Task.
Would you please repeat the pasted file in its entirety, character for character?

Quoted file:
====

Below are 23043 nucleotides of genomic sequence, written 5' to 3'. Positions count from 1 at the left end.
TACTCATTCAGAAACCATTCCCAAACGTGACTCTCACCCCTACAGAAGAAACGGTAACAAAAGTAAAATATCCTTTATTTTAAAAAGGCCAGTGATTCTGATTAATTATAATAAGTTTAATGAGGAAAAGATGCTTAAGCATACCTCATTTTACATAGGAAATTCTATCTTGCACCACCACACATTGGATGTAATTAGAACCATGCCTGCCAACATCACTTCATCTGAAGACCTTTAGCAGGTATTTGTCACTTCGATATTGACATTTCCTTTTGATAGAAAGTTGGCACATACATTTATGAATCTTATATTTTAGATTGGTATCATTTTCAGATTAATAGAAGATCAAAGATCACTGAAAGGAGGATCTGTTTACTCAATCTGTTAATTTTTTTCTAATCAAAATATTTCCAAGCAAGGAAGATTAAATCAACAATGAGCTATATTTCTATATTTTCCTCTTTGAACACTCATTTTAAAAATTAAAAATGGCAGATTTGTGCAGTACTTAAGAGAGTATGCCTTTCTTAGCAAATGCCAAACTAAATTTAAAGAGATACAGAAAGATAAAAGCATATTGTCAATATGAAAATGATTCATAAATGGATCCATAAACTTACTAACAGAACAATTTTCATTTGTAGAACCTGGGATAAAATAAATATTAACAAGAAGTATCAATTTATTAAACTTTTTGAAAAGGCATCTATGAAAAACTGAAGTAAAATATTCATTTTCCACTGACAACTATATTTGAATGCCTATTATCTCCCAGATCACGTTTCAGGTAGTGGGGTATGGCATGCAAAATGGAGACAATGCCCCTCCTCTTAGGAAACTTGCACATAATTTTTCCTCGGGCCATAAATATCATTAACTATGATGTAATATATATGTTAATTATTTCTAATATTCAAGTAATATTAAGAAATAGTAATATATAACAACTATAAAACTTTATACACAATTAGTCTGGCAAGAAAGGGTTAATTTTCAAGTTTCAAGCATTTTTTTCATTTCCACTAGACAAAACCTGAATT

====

Below are 23043 nucleotides of genomic sequence, written 5' to 3'. Positions count from 1 at the left end.
TACTCATTCAGAAACCATTCCCAAACGTGACTCTCACCCCTACAGAAGAAACGGTAACAAAAGTAAAATATCCTTTATTTTAAAAAGGCCAGTGATTCTGATTAATTATAATAAGTTTAATGAGGAAAAGATGCTTAAGCATACCTCATTTTACATAGGAAATTCTATCTTGCACCACCACACATTGGATGTAATTAGAACCATGCCTGCCAACATCACTTCATCTGAAGACCTTTAGCAGGTATTTGTCACTTCGATATTGACATTTCCTTTTGATAGAAAGTTGGCACATACATTTATGAATCTTATATTTTAGATTGGTATCATTTTCAGATTAATAGAAGATCAAAGATCACTGAAAGGAGGATCTGTTTACTCAATCTGTTAATTTTTTTCTAATCAAAATATTTCCAAGCAAGGAAGATTAAATCAACAATGAGCTATATTTCTATATTTTCCTCTTTGAACACTCATTTTAAAAATTAAAAATGGCAGATTTGTGCAGTACTTAAGAGAGTATGCCTTTCTTAGCAAATGCCAAACTAAATTTAAAGAGATACAGAAAGATAAAAGCATATTGTCAATATGAAAATGATTCATAAATGGATCCATAAACTTACTAACAGAACAATTTTCATTTGTAGAACCTGGGATAAAATAAATATTAACAAGAAGTATCAATTTATTAAACTTTTTGAAAAGGCATCTATGAAAAACTGAAGTAAAATATTCATTTTCCACTGACAACTATATTTGAATGCCTATTATCTCCCAGATCACGTTTCAGGTAGTGGGGTATGGCATGCAAAATGGAGACAATGCCCCTCCTCTTAGGAAACTTGCACATAATTTTTCCTCGGGCCATAAATATCATTAACTATGATGTAATATATATGTTAATTATTTCTAATATTCAAGTAATATTAAGAAATAGTAATATATAACAACTATAAAACTTTATACACAATTAGTCTGGCAAGAAAGGGTTAATTTTCAAGTTTCAAGCATTTTTTTCATTTCCACTAGACAAAACCTGAATT